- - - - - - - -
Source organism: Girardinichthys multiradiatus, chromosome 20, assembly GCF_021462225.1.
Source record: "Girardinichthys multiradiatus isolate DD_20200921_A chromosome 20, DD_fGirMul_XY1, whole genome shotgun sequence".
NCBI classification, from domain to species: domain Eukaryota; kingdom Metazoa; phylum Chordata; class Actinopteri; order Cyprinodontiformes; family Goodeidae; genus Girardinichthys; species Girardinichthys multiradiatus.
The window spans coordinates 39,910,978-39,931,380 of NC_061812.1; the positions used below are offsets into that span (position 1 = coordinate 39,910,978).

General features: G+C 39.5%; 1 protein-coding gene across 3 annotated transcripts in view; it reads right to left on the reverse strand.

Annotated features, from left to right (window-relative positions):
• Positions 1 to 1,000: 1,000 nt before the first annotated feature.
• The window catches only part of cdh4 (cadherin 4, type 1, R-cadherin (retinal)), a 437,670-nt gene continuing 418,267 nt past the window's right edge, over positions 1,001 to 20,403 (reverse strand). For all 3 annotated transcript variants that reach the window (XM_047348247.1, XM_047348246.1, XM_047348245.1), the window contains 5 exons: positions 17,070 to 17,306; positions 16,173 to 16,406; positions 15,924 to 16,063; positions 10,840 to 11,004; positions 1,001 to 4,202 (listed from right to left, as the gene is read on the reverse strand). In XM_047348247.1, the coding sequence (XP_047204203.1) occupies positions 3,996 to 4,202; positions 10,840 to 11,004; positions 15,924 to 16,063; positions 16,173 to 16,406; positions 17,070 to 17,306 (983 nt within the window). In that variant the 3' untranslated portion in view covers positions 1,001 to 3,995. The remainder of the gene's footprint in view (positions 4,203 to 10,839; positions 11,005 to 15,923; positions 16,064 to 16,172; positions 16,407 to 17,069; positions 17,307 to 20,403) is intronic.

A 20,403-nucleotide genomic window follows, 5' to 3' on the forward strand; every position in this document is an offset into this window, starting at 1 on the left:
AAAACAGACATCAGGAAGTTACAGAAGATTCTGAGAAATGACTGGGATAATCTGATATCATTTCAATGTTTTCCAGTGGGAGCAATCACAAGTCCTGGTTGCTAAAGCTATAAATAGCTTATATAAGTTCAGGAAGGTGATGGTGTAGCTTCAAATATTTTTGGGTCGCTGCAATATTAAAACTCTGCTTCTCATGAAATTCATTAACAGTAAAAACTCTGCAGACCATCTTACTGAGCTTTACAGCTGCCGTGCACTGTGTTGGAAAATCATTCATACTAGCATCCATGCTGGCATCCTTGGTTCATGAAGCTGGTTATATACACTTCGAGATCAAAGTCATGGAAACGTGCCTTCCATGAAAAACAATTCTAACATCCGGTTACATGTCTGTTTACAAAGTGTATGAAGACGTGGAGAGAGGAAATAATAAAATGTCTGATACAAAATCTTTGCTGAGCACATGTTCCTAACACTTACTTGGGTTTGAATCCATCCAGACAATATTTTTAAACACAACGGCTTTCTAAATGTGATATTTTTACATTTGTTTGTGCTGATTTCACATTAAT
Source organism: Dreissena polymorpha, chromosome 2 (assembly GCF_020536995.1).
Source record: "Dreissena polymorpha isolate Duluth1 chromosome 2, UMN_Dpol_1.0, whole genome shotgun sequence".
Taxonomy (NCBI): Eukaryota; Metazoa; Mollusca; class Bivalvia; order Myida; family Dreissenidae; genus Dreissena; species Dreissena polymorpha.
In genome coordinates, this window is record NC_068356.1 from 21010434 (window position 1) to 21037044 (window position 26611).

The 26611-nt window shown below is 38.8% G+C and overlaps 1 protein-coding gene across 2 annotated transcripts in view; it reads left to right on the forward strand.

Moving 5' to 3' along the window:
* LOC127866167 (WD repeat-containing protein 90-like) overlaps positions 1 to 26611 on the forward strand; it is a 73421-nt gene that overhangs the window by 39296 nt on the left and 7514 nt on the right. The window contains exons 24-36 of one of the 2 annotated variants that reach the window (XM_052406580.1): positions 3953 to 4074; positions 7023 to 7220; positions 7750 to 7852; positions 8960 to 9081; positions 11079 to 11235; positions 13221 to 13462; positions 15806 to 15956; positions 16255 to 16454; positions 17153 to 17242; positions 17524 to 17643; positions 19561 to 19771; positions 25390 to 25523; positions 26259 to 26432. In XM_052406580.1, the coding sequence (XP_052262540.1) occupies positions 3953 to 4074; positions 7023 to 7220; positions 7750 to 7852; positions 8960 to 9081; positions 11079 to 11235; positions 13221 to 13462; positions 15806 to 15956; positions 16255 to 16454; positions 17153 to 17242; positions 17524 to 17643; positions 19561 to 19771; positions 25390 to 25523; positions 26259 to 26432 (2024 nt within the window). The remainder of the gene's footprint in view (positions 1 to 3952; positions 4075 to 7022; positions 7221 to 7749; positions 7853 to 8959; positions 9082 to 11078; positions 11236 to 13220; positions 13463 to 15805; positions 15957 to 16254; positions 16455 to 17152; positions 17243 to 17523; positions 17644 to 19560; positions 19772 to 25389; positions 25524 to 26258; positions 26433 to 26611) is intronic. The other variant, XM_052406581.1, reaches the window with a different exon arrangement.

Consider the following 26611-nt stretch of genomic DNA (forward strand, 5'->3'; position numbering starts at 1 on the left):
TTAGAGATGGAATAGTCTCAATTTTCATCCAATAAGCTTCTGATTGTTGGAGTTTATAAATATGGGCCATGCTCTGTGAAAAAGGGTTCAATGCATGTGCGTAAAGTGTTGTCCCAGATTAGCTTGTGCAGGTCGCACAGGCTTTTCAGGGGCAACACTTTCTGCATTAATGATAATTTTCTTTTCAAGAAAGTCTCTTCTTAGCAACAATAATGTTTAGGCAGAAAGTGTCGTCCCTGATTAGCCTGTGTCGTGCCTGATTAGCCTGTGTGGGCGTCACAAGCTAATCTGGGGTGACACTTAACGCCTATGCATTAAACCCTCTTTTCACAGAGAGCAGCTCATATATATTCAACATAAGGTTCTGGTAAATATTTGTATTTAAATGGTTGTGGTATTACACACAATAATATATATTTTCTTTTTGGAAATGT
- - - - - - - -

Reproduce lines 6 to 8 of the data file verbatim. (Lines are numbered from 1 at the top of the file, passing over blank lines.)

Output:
Annotated features, from left to right (window-relative positions):
• Positions 1 to 1,000: 1,000 nt before the first annotated feature.
• The window catches only part of cdh4 (cadherin 4, type 1, R-cadherin (retinal)), a 437,670-nt gene continuing 418,267 nt past the window's right edge, over positions 1,001 to 20,403 (reverse strand). For all 3 annotated transcript variants that reach the window (XM_047348247.1, XM_047348246.1, XM_047348245.1), the window contains 5 exons: positions 17,070 to 17,306; positions 16,173 to 16,406; positions 15,924 to 16,063; positions 10,840 to 11,004; positions 1,001 to 4,202 (listed from right to left, as the gene is read on the reverse strand). In XM_047348247.1, the coding sequence (XP_047204203.1) occupies positions 3,996 to 4,202; positions 10,840 to 11,004; positions 15,924 to 16,063; positions 16,173 to 16,406; positions 17,070 to 17,306 (983 nt within the window). In that variant the 3' untranslated portion in view covers positions 1,001 to 3,995. The remainder of the gene's footprint in view (positions 4,203 to 10,839; positions 11,005 to 15,923; positions 16,064 to 16,172; positions 16,407 to 17,069; positions 17,307 to 20,403) is intronic.